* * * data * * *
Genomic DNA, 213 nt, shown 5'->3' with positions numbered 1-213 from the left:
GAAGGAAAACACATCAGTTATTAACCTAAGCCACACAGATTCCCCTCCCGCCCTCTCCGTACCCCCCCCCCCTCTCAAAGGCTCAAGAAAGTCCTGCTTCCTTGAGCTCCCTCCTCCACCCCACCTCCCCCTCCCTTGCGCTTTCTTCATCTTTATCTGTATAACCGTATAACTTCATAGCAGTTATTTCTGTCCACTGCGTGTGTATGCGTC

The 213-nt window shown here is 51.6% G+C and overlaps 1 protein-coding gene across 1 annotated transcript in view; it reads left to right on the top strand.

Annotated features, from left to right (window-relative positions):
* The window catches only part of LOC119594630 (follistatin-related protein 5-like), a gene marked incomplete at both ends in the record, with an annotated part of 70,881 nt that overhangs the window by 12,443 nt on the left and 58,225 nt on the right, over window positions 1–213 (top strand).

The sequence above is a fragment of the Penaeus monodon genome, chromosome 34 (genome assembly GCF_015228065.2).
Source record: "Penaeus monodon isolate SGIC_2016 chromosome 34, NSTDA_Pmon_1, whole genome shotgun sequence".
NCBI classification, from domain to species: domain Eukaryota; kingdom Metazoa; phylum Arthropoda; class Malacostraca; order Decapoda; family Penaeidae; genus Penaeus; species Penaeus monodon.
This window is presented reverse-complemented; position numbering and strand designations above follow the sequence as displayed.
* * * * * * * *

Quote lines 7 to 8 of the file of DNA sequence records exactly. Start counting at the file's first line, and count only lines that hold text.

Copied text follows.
Source record: "Penaeus monodon isolate SGIC_2016 chromosome 34, NSTDA_Pmon_1, whole genome shotgun sequence".
NCBI classification, from domain to species: domain Eukaryota; kingdom Metazoa; phylum Arthropoda; class Malacostraca; order Decapoda; family Penaeidae; genus Penaeus; species Penaeus monodon.